This is the reference to whitewashed tombs in Matthew 23.  But Jesus says that hypocritical professional religious people who lay needless burdens on the faithful are the whitewashed tombs; the scribes and Pharisees are themselves unclean.  How is that for a strong condemnation, one that hits home?  And these scribes and Pharisees are the spiritual heirs of those who have persecuted and killed prophets of God.  At this point in Matthew Jesus is nearing his own death, in which professional religious people were complicit.  (But let us not let the Romans off the hook, for the Procurator authorized the execution and soldiers carried it out.)

This day’s reading from 1 Thessalonians begins with Paul defending himself against unfounded criticisms.  Why else would he have pointed to his work ethic and his treatment of others?  Here we have an example of an old truth:  Whatever you do, somebody is likely to criticize you.  But the part of the reading that attracts my attention is verse 13:  God’s message is a living power among those who believe it.  Belief is trust; it indicates an influence in how one lives.  So belief becomes evident in actions.

The fault of the scribes and Pharisees that Jesus criticized was that their belief was self-serving.  It made them look good to themselves and many others, but it was a disguise for spiritual rot.  Jesus calls us not to be tombs or spiritual memorials, but living testimonies to him.  Once in a while we might have to say something, but our actions ought to do most of the talking.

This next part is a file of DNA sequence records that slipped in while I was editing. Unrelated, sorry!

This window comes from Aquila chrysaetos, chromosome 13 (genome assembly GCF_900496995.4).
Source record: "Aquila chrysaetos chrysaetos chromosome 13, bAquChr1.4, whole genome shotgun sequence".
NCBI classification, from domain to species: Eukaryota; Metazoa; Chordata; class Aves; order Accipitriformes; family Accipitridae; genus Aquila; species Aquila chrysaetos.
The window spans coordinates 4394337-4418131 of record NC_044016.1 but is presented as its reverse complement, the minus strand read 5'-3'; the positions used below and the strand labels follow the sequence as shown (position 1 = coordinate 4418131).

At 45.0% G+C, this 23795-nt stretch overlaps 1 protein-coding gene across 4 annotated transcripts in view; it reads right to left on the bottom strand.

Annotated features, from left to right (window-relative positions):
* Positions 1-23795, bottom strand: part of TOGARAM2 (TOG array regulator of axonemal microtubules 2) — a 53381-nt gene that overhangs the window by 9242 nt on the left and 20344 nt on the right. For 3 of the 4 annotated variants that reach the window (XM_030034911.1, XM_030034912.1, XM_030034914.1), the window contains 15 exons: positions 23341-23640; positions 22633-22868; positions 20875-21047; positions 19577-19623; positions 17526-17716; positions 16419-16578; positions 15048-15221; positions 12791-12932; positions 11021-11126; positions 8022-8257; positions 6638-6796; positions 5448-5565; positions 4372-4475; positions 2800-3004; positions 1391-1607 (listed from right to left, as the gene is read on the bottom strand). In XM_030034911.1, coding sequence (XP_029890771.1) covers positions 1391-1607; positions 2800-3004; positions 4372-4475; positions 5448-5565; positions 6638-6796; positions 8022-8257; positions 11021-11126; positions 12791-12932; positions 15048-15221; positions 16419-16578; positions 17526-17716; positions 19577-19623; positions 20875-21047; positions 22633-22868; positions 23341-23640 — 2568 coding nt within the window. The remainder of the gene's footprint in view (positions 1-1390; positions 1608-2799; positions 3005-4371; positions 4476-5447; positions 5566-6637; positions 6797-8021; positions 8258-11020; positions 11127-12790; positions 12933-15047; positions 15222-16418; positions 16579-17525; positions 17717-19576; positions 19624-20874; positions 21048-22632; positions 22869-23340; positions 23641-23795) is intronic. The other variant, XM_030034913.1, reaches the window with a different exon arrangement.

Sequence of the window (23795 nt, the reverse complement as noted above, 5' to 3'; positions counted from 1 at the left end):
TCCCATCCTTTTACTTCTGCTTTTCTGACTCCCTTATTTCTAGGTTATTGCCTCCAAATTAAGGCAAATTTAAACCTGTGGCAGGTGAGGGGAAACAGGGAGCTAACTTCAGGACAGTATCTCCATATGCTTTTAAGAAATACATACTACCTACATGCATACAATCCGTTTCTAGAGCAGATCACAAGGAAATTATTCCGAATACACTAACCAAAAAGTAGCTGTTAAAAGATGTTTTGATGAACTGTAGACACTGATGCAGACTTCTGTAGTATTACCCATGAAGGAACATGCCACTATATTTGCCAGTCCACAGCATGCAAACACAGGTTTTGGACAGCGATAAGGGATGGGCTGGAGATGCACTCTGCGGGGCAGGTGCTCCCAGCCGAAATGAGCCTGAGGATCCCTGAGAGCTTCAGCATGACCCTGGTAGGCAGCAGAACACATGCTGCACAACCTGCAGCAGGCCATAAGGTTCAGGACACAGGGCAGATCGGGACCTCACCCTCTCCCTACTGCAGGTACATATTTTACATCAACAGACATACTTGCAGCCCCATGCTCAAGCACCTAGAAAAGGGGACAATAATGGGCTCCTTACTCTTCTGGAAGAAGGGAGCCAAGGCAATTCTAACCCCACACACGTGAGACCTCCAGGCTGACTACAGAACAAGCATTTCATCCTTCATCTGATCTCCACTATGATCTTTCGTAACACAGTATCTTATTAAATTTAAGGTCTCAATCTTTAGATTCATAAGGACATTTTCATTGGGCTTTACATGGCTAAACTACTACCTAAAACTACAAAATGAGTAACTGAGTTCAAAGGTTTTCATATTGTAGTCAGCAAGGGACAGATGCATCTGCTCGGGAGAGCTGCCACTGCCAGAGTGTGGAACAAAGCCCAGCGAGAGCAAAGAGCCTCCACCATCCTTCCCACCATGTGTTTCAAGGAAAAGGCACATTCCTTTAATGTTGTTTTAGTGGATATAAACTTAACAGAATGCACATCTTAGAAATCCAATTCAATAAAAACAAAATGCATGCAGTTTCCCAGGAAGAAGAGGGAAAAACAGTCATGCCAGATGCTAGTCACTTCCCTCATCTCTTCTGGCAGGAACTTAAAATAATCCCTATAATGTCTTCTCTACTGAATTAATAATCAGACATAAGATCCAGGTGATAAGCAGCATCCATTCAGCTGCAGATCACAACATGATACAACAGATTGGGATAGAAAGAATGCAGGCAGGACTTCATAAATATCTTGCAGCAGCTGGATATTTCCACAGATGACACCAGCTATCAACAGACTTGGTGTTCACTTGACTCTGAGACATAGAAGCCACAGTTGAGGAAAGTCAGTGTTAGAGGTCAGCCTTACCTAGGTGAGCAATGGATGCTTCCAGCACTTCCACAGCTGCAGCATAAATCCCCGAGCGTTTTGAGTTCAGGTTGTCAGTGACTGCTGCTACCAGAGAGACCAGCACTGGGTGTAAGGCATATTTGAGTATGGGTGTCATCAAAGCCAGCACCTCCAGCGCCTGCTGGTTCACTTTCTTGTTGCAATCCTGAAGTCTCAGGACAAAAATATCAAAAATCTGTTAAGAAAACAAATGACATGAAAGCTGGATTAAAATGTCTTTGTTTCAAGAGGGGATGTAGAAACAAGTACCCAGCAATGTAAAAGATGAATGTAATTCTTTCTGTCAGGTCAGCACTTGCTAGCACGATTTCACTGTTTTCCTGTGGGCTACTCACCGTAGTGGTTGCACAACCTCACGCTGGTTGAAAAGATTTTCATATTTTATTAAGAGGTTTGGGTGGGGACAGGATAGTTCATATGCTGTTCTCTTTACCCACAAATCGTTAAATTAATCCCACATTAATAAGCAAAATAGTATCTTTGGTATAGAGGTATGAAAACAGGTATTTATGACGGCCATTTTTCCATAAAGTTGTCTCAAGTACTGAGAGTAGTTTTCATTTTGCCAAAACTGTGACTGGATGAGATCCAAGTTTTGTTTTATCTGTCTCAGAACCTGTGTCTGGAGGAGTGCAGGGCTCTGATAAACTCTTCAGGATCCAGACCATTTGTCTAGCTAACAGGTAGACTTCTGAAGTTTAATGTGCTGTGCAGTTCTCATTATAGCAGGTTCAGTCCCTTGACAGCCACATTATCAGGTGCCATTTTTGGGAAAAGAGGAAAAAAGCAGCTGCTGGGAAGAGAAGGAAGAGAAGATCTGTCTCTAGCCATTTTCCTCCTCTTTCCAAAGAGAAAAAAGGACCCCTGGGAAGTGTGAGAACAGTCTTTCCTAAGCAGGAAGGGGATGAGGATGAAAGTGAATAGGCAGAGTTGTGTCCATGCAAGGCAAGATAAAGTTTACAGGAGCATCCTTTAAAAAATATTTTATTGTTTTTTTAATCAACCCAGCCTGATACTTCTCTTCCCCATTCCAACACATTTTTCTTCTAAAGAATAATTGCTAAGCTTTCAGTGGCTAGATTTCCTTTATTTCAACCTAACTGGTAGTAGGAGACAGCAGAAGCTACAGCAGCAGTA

The aspect of evangelical and fundamentalist Christianity that bothers me most is its preoccupation with individual salvation at the expense of the well-being of one’s community and society.  I have had conversations with people possessed of this spiritual understanding.  Many of them do not care if the world burns; they have Jesus.  (Someone expressed this sentiment to me a few years ago, without embarrassment.)  According to this point of view, social justice can take a back seat as long as a man’s hair is not too long, a woman’s skirt is not too short, and someone is learning that he or she will go to Hell unless he or she comes to Jesus.  Without dismissing the necessity of Jesus (I am a Christian.), I prefer a holistic gospel.  It is pointless to cure one person of spiritual sickness and not care about societal ills.  Indeed, we humans are not separate from our societies.  And love of God is more effective than fear of damnation in drawing one into a spiritually healthy relationship with God.

Disclaimer, for the sake of accuracy:  Many evangelical Christians are quite concerned about social justice and responsible ecology.  I applaud them.  Unfortunately, some of their co-religionists criticize them for the breadth of their concerns.

May we–you and I–exhibit the living power of God to all, so that all who seek it and cross paths with us will see it working within us.  And, to borrow a line from St. Francis of Assisi, may we preach the gospel at all times, using words when necessary.

In the Name of God:  Father, Son, and Holy Spirit.  Amen.

KRT

http://blogatheologica.wordpress.com/2011/10/10/a-living-power-among-you-who-believe-it/